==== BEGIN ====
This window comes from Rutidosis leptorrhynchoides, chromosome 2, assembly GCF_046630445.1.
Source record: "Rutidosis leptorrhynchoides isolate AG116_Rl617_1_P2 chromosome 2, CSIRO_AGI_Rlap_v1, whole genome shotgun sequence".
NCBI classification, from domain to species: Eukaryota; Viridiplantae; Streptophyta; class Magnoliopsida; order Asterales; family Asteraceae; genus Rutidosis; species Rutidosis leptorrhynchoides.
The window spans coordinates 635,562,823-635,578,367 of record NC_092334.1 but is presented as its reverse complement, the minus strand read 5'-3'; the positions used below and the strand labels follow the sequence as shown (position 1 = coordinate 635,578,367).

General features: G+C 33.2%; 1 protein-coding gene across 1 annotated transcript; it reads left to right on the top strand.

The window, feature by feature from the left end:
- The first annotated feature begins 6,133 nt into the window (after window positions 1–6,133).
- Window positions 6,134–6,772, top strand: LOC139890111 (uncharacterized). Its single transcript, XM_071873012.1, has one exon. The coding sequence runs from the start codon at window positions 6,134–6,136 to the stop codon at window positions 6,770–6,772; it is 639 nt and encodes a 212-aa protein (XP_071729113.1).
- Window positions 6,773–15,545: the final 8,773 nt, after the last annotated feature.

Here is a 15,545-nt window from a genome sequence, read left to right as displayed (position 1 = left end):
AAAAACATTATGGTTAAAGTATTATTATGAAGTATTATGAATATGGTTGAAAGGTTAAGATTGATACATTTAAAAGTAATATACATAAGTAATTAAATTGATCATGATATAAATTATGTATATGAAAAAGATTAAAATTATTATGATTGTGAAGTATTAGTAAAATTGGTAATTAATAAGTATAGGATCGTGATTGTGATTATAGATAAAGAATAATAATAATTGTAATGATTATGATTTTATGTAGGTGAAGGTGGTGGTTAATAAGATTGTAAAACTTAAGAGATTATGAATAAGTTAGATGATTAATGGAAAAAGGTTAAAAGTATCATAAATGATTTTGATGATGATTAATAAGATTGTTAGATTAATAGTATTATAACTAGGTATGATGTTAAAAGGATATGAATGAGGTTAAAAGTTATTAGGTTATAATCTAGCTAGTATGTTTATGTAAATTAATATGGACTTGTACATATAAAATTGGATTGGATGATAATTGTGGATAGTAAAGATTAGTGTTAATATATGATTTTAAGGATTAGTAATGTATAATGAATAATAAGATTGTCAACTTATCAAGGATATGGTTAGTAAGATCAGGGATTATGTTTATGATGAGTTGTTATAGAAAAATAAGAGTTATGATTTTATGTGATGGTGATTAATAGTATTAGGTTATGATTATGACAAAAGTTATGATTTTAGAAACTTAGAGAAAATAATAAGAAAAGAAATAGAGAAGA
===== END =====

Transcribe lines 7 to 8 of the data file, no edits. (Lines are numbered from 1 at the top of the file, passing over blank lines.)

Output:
- The first annotated feature begins 6,133 nt into the window (after window positions 1–6,133).
- Window positions 6,134–6,772, top strand: LOC139890111 (uncharacterized). Its single transcript, XM_071873012.1, has one exon. The coding sequence runs from the start codon at window positions 6,134–6,136 to the stop codon at window positions 6,770–6,772; it is 639 nt and encodes a 212-aa protein (XP_071729113.1).